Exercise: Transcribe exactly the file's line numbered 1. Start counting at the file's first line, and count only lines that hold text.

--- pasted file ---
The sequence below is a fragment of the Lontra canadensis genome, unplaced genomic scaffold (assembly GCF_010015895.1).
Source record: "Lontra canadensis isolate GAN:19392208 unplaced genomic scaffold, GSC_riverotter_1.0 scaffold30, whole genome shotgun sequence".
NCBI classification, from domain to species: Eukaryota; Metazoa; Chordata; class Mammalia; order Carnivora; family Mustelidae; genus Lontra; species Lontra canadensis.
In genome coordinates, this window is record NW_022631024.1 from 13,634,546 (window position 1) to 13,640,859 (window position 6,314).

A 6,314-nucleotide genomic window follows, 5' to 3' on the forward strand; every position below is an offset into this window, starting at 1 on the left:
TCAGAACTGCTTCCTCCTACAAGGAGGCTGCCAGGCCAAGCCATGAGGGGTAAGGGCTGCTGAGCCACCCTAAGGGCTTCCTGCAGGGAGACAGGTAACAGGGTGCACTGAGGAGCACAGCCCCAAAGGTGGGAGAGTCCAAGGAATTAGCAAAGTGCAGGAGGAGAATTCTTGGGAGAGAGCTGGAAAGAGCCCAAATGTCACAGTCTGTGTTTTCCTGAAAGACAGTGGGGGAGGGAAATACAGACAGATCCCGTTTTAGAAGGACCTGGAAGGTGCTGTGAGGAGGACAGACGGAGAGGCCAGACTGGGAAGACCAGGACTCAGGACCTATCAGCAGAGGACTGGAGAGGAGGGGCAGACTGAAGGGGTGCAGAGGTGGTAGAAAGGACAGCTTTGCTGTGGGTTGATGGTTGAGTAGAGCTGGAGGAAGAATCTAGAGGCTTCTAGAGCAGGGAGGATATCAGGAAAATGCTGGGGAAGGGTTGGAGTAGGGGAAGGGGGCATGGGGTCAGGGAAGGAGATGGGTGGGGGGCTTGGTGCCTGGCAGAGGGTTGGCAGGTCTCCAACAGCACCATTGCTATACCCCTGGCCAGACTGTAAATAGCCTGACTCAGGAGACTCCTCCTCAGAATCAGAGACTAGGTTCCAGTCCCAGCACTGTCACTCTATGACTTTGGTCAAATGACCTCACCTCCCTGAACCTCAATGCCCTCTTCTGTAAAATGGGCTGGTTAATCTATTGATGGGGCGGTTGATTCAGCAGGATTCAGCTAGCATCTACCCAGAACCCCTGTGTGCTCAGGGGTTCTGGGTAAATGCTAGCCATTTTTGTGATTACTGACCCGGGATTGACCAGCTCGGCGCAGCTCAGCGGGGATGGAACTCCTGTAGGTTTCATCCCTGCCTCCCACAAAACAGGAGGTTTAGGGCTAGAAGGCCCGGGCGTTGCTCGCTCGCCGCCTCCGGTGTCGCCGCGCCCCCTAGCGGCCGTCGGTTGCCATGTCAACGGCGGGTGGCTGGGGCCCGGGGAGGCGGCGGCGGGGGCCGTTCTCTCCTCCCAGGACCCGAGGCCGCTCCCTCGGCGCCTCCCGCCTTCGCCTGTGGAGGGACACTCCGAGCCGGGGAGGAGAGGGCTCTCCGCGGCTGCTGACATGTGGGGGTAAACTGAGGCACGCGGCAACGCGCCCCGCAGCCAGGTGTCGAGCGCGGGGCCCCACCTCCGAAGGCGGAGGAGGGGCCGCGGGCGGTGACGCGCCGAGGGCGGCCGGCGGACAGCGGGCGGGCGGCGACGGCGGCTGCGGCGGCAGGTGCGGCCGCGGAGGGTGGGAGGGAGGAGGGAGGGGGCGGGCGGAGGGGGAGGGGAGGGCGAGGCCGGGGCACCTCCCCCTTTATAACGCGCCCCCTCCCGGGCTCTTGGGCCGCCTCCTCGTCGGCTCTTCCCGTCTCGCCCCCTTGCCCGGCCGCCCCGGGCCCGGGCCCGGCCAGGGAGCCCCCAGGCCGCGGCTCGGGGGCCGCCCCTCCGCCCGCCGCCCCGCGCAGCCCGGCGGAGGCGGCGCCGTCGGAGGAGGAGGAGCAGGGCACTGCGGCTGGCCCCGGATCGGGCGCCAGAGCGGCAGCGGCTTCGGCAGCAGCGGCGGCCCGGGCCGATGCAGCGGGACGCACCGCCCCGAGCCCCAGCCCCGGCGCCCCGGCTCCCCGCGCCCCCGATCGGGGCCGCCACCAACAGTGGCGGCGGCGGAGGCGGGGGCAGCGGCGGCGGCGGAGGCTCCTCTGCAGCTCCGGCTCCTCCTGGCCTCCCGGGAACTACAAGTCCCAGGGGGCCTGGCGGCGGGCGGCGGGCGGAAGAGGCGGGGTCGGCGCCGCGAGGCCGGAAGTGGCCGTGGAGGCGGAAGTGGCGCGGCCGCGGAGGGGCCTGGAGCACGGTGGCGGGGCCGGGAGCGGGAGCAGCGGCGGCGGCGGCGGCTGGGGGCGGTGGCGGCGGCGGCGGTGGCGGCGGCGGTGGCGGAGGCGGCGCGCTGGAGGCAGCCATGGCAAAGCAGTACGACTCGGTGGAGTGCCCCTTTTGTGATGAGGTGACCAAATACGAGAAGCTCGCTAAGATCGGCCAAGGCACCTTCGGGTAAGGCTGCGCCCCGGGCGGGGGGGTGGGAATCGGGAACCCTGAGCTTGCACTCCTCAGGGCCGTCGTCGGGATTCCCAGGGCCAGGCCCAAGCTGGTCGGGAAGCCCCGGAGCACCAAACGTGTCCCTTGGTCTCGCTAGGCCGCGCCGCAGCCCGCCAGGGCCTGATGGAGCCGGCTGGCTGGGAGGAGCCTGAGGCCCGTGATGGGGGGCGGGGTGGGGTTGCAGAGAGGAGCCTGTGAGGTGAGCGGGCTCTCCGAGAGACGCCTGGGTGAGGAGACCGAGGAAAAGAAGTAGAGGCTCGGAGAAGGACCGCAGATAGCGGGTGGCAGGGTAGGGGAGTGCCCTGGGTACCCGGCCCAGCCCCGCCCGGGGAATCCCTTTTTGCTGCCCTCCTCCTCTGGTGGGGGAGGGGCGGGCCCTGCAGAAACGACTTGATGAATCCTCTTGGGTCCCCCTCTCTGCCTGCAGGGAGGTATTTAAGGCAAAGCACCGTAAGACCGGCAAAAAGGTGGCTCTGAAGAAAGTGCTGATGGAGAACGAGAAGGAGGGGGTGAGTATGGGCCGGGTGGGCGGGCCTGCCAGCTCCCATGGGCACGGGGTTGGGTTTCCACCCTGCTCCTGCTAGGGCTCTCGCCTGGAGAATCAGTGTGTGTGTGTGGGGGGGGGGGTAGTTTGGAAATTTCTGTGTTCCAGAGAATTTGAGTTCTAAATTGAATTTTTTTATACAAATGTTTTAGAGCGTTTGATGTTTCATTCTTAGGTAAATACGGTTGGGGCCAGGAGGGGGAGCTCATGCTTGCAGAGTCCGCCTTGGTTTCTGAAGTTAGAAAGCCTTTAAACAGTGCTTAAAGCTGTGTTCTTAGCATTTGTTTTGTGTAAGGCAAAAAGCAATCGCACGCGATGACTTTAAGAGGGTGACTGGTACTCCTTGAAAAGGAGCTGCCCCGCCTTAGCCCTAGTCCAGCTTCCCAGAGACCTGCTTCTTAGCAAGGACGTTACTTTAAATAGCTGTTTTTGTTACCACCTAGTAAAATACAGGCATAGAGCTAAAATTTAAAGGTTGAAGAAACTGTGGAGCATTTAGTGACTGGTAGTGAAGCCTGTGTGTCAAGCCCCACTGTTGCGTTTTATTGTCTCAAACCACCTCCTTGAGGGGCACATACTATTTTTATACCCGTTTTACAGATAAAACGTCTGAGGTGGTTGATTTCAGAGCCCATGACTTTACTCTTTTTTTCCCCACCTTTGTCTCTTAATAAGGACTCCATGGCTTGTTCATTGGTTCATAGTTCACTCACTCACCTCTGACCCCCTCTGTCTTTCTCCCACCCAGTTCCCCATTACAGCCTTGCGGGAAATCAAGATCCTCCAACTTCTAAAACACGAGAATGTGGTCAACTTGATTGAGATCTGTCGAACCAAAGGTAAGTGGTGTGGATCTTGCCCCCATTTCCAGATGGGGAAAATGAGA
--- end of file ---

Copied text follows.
The sequence below is a fragment of the Lontra canadensis genome, unplaced genomic scaffold (assembly GCF_010015895.1).